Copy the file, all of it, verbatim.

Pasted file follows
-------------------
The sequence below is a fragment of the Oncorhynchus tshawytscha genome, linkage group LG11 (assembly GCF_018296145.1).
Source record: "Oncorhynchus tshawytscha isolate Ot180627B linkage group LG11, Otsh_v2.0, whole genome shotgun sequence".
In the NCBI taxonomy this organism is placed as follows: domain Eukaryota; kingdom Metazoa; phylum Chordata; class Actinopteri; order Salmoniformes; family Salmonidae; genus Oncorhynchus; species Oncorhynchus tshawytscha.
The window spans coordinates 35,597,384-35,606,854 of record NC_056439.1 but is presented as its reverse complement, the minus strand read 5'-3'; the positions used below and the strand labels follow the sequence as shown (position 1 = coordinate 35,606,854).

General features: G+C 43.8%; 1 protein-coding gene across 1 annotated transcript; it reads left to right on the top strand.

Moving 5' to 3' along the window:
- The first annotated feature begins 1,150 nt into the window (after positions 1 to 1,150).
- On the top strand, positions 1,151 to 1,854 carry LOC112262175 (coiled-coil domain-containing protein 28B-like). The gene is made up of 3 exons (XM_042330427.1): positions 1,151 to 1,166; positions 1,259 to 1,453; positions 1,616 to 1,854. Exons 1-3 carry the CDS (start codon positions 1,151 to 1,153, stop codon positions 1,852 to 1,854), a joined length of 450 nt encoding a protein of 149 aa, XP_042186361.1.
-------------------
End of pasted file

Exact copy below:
The sequence below is a fragment of the Oncorhynchus tshawytscha genome, linkage group LG11 (assembly GCF_018296145.1).
Source record: "Oncorhynchus tshawytscha isolate Ot180627B linkage group LG11, Otsh_v2.0, whole genome shotgun sequence".
In the NCBI taxonomy this organism is placed as follows: domain Eukaryota; kingdom Metazoa; phylum Chordata; class Actinopteri; order Salmoniformes; family Salmonidae; genus Oncorhynchus; species Oncorhynchus tshawytscha.
The window spans coordinates 35,597,384-35,606,854 of record NC_056439.1 but is presented as its reverse complement, the minus strand read 5'-3'; the positions used below and the strand labels follow the sequence as shown (position 1 = coordinate 35,606,854).

General features: G+C 43.8%; 1 protein-coding gene across 1 annotated transcript; it reads left to right on the top strand.

Moving 5' to 3' along the window:
- The first annotated feature begins 1,150 nt into the window (after positions 1 to 1,150).
- On the top strand, positions 1,151 to 1,854 carry LOC112262175 (coiled-coil domain-containing protein 28B-like). The gene is made up of 3 exons (XM_042330427.1): positions 1,151 to 1,166; positions 1,259 to 1,453; positions 1,616 to 1,854. Exons 1-3 carry the CDS (start codon positions 1,151 to 1,153, stop codon positions 1,852 to 1,854), a joined length of 450 nt encoding a protein of 149 aa, XP_042186361.1.